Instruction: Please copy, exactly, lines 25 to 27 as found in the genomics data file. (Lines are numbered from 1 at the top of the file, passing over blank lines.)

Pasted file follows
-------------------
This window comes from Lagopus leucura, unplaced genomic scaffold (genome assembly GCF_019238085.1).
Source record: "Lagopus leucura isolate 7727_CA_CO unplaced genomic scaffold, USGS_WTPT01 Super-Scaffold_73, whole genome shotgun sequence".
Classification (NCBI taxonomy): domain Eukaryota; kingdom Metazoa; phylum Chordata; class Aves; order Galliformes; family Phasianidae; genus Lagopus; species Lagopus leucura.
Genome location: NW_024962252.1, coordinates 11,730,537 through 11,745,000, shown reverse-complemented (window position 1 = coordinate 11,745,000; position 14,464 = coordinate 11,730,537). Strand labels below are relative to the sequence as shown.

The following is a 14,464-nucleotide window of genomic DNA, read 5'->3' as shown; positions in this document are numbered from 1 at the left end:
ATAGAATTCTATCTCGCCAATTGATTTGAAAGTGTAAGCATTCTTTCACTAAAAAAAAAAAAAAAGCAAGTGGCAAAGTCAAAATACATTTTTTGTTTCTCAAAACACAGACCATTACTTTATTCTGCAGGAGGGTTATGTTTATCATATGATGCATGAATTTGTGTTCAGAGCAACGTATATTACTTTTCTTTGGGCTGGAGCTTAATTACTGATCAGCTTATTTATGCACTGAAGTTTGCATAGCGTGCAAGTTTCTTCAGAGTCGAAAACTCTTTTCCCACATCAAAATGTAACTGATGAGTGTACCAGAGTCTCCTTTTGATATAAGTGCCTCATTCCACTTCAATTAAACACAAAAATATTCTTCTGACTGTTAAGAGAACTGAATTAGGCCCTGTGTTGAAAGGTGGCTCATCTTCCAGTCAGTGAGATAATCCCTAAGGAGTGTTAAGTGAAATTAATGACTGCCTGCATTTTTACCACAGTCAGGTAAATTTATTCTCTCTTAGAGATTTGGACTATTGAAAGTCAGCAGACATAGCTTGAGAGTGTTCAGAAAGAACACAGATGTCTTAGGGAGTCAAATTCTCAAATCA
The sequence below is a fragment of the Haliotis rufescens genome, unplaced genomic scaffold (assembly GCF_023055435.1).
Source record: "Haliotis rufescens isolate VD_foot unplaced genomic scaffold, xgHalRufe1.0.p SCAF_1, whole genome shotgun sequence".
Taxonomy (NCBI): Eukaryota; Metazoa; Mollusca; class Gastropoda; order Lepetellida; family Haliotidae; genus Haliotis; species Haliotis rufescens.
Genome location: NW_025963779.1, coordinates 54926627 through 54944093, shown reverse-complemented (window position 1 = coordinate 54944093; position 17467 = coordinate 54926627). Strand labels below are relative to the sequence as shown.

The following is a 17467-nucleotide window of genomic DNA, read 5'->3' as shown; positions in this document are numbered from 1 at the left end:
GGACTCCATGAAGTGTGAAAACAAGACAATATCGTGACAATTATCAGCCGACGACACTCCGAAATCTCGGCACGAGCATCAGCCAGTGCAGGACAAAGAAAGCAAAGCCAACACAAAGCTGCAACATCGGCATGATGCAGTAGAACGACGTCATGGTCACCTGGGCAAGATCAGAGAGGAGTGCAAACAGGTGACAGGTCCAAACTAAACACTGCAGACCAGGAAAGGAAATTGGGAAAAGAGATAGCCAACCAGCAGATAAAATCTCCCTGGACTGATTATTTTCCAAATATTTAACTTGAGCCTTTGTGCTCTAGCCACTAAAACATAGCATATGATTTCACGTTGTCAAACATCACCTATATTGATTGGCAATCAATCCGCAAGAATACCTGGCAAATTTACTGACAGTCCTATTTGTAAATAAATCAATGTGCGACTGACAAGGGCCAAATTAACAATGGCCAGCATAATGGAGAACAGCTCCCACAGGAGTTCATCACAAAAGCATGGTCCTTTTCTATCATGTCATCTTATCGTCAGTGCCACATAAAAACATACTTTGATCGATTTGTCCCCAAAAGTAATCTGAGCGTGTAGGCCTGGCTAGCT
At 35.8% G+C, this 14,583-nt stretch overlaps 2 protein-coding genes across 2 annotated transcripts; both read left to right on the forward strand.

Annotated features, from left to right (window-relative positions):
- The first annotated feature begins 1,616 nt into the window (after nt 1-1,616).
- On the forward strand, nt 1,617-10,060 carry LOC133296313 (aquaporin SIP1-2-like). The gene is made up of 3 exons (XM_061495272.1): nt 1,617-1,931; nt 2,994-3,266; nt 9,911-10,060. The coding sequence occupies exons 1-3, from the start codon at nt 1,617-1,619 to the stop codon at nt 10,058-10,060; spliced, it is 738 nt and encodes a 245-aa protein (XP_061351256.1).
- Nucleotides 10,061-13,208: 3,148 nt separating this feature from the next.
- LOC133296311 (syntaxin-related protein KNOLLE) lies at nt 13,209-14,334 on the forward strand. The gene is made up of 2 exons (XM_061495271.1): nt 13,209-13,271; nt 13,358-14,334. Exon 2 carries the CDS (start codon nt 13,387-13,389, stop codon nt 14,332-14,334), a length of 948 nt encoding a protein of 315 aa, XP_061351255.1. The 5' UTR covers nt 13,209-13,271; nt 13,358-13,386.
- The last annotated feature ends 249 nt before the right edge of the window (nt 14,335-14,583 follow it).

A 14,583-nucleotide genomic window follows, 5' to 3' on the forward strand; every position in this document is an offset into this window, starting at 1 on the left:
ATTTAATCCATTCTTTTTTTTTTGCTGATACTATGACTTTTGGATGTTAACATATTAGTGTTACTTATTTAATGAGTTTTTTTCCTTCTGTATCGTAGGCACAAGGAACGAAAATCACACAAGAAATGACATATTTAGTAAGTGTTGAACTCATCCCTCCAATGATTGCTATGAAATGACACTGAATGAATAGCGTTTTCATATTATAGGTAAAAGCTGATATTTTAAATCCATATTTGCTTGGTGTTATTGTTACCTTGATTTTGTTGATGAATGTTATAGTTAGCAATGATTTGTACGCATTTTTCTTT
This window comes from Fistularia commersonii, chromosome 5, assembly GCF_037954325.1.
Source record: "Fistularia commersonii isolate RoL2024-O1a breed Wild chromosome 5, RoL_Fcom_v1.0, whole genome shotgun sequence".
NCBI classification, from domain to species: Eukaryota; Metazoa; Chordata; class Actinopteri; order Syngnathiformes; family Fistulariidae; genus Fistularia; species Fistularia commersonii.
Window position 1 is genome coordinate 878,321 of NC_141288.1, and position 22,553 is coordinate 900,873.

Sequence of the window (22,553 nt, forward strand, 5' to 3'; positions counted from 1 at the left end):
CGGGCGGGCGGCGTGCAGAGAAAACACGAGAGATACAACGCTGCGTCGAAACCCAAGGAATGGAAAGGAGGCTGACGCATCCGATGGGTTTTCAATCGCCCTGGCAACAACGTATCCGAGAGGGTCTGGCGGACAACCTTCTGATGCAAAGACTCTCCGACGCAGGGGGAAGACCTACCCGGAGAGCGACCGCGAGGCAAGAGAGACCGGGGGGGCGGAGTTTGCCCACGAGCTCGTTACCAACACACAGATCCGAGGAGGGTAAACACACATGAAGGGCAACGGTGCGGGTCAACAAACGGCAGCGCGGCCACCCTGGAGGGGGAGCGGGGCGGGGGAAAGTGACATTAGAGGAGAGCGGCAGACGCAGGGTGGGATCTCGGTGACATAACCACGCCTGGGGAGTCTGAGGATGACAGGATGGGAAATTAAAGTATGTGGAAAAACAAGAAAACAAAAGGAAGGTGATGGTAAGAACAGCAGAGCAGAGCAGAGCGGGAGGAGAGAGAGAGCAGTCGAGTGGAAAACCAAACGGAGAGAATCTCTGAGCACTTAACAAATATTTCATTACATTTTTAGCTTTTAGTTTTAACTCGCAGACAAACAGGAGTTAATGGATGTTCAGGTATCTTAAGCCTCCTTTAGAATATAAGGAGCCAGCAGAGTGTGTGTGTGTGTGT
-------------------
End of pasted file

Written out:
Window position 1 is genome coordinate 878,321 of NC_141288.1, and position 22,553 is coordinate 900,873.

Sequence of the window (22,553 nt, forward strand, 5' to 3'; positions counted from 1 at the left end):
CGGGCGGGCGGCGTGCAGAGAAAACACGAGAGATACAACGCTGCGTCGAAACCCAAGGAATGGAAAGGAGGCTGACGCATCCGATGGGTTTTCAATCGCCCTGGCAACAACGTATCCGAGAGGGTCTGGCGGACAACCTTCTGATGCAAAGACTCTCCGACGCAGGGGGAAGACCTACCCGGAGAGCGACCGCGAGGCAAGAGAGACCGGGGGGGCGGAGTTTGCCCACGAGCTCGTTACCAACACACAGATCCGAGGAGGGTAAACACACATGAAGGGCAACGGTGCGGGTCAACAAACGGCAGCGCGGCCACCCTGGAGGGGGAGCGGGGCGGGGGAAAGTGACATTAGAGGAGAGCGGCAGACGCAGGGTGGGATCTCGGTGACATAACCACGCCTGGGGAGTCTGAGGATGACAGGATGGGAAATTAAAGTATGTGGAAAAACAAGAAAACAAAAGGAAGGTGATGGTAAGAACAGCAGAGCAGAGCAGAGCGGGAGGAGAGAGAGAGCAGTCGAGTGGAAAACCAAACGGAGAGAATCTCTGAGCACTTAACAAATATTTCATTACATTTTTAGCTTTTAGTTTTAACTCGCAGACAAACAGGAGTTAATGGATGTTCAGGTATCTTAAGCCTCCTTTAGAATATAAGGAGCCAGCAGAGTGTGTGTGTGTGTGT